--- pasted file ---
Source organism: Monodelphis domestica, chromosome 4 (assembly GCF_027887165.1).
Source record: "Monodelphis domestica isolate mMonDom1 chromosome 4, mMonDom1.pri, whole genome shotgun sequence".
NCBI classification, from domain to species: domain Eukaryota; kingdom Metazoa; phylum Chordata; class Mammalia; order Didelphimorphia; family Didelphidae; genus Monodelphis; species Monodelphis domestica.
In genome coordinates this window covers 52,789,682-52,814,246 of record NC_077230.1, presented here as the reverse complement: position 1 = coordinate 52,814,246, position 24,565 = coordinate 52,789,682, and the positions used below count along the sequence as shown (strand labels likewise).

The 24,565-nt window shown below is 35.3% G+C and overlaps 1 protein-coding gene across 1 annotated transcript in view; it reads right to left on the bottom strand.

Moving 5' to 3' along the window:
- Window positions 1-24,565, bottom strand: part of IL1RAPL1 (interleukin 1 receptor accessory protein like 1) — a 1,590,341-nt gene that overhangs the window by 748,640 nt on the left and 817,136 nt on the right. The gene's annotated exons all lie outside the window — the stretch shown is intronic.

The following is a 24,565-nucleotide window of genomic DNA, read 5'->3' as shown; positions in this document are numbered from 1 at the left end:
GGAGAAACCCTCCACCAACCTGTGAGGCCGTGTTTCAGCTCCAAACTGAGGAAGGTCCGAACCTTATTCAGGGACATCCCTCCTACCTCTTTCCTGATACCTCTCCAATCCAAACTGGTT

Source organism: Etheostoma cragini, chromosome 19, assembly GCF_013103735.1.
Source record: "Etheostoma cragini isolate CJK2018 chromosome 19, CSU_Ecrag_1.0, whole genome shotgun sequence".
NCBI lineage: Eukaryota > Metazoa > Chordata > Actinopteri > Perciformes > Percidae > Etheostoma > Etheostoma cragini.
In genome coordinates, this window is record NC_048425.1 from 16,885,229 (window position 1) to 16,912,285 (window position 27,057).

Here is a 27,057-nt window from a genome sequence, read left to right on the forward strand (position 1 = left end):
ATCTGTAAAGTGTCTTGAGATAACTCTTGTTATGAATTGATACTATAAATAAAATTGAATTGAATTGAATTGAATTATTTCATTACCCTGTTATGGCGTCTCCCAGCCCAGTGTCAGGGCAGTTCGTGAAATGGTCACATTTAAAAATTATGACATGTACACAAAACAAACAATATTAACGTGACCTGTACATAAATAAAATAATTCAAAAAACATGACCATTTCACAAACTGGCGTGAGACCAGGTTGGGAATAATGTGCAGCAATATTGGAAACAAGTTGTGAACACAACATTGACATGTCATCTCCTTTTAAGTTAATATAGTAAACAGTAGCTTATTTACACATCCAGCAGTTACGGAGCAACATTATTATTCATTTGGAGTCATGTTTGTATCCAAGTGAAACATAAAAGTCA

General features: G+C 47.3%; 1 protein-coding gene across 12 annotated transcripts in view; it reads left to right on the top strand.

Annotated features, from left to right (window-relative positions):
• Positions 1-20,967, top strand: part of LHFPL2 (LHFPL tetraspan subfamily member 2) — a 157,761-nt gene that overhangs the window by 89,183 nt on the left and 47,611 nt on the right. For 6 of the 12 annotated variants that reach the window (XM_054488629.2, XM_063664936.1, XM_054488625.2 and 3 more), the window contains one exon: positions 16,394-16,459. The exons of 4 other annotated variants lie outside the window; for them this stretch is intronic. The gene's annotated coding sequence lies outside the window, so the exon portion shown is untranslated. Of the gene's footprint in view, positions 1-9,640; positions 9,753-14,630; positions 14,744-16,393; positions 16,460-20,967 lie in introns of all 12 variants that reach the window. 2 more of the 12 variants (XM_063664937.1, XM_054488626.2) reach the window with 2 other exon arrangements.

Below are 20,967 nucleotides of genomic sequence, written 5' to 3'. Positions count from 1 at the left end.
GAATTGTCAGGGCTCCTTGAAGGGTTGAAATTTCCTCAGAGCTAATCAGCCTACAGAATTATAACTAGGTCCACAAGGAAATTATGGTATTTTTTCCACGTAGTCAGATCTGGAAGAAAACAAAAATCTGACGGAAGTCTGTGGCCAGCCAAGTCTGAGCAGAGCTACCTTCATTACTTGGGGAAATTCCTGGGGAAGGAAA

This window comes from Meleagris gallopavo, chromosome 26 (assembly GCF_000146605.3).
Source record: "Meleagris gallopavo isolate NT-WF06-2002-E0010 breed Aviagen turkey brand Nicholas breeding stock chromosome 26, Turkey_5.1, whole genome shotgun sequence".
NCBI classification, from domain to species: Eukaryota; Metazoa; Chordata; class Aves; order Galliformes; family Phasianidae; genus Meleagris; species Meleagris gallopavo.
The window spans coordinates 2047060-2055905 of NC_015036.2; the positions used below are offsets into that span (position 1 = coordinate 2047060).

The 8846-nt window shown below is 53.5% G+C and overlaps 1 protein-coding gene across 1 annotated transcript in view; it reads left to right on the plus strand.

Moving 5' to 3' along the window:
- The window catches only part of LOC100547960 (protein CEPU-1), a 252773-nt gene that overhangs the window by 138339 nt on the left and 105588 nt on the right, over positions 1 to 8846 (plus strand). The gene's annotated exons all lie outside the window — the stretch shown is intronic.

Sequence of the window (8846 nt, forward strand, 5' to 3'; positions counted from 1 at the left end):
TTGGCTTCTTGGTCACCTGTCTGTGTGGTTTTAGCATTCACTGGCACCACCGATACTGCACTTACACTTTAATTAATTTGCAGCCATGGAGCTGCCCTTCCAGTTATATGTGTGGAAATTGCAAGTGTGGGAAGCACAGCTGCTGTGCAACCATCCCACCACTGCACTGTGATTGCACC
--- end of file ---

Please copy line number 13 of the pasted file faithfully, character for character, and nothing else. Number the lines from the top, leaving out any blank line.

In genome coordinates, this window is record NC_048425.1 from 16,885,229 (window position 1) to 16,912,285 (window position 27,057).